It is Carrère’s particular insight—his sometimes obsessive look at things—that makes his style so unique.
* * *
The Adversary is the story of a respectable Swiss doctor who, in 1993, killed his wife and two children, having previously shot his mother and father and attempted to strangle his mistress. Then he set fire to the family home and took poison, only to be rescued, revived, and charged with murder. The later investigation revealed that Jean-Claude Romand, a family man with a degree in medicine and an impeccable career as a researcher at the World Health Organization, well off and well liked by everyone, was an imposter. Every aspect of his life was a lie. In fact, Romand was never a doctor at the WHO, nor did he have any medical qualifications. His whole life was an elaborate fabrication. The days when Romand claimed to have been teaching in Dijon, or working at the WHO’s Geneva headquarters, had been spent alone.
Carrère found himself almost compulsively drawn to the task of piecing together the identity of the real man behind Romand’s deceptions.
Carrère read about the story in the newspaper and was mesmerized. He immediately felt haunted by the similarities between Romand’s life and his own. He was a writer and also had spent his life making things up. He found himself almost compulsively drawn to the task of piecing together the identity of the real man behind Romand’s deceptions.
Carrère would become a reporter—much like Truman Capote in In Cold Blood—pursuing the psychological and factual details he would need for a book. At the same time, he was looking inward, trying to decipher his own motivations. He kept asking what went on in Romand’s head during those empty hours dragged out in highway rest stops and parking lots. He finally decided to write a nonfiction novel: for that he would attend the trial and interview Romand in prison.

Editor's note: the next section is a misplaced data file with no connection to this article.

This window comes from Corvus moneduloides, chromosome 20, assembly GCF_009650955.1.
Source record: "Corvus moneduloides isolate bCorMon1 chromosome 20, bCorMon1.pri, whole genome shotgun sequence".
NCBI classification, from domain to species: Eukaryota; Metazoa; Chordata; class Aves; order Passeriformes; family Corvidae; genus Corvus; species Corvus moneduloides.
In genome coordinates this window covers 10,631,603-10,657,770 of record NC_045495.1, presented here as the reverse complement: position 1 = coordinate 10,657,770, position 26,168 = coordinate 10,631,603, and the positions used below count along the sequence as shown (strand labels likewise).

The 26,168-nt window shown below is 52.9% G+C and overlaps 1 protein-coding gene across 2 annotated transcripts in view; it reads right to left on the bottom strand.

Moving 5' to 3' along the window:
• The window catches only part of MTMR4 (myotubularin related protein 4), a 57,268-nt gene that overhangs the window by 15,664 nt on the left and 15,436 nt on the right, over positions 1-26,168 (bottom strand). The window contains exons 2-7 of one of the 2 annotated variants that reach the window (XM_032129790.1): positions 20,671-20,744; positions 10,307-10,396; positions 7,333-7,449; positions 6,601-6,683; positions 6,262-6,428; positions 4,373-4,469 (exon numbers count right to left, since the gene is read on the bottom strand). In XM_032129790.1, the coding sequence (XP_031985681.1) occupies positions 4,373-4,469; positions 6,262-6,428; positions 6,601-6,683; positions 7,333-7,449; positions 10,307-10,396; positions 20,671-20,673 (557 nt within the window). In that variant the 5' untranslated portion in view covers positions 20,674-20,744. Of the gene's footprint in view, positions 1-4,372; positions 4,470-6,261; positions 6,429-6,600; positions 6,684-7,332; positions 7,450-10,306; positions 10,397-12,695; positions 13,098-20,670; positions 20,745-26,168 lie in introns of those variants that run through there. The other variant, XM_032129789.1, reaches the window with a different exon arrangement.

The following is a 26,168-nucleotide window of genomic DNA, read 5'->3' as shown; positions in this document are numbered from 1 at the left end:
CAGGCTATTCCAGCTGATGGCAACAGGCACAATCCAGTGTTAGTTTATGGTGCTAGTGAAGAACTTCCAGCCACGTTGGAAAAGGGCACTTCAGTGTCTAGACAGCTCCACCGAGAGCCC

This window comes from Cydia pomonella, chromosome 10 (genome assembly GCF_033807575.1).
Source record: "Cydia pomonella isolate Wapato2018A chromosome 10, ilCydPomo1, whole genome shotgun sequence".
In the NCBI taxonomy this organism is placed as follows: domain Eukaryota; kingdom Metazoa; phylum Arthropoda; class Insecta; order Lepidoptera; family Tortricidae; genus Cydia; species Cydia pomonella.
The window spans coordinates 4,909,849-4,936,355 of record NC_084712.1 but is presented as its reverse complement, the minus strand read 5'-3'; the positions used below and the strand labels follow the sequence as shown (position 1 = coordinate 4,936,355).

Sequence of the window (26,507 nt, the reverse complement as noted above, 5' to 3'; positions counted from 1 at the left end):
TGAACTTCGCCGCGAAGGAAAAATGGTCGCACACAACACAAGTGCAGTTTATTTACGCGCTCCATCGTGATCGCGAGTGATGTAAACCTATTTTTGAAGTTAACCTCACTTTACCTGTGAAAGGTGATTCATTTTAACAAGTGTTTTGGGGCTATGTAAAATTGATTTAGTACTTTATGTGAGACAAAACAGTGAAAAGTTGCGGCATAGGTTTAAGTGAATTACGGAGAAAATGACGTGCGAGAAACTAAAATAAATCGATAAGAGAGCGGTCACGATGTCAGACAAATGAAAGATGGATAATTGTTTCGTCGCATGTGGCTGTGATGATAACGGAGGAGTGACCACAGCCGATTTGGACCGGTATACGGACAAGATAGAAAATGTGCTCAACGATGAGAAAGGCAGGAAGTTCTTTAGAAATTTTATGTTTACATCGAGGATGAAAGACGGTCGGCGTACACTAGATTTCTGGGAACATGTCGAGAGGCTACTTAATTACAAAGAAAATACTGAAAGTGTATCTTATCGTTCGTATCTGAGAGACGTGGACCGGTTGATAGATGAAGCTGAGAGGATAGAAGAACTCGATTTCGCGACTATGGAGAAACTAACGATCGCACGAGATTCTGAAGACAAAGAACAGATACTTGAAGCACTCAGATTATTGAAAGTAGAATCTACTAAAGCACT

* * *
In some passages of the Old Testament, Satan is referred to as the Adversary. In his book, Carrère explores the motivations behind neither a common criminal nor a madman, but rather the actions of someone pushed to the limit by overwhelming forces. He wants to find the adversary in Romand’s mind and make those forces more visible to us.
Carrère chose to create a work of nonfiction with the intensity of a novel. It ends up being an account of how the author relates a story about evil, not just a simple tale of evil. All along the way, he is looking for himself in the mirror of Romand’s actions. One of the most chilling scenes in this tragedy comes at the end of the book. The night of the killings, just after dinner, Romand tells his wife he is having dark thoughts and maybe she can help him stop them. Her answer is frightening: she tells him that it would be better not to talk about it. She leaves him with the choice of doing whatever he thinks is best. We can assume that the woman suspected something about his intentions but chose not to dig further. The adversary’s world could also be a world where appearances matter more than life itself.
But, finally, The Adversary could also be about the writing of the book itself. The monster that awakens in the mind of the creator and never lets him be. Regardless, it is, in my opinion, one of the most intriguing novels in recent years. Reading The Adversary is a disturbing experience but also one that opens up questions about identity and the unknown forces that inhabit us. For me, as a reader and as a writer, it’s a constant reminder of the power—and the risk—of literature.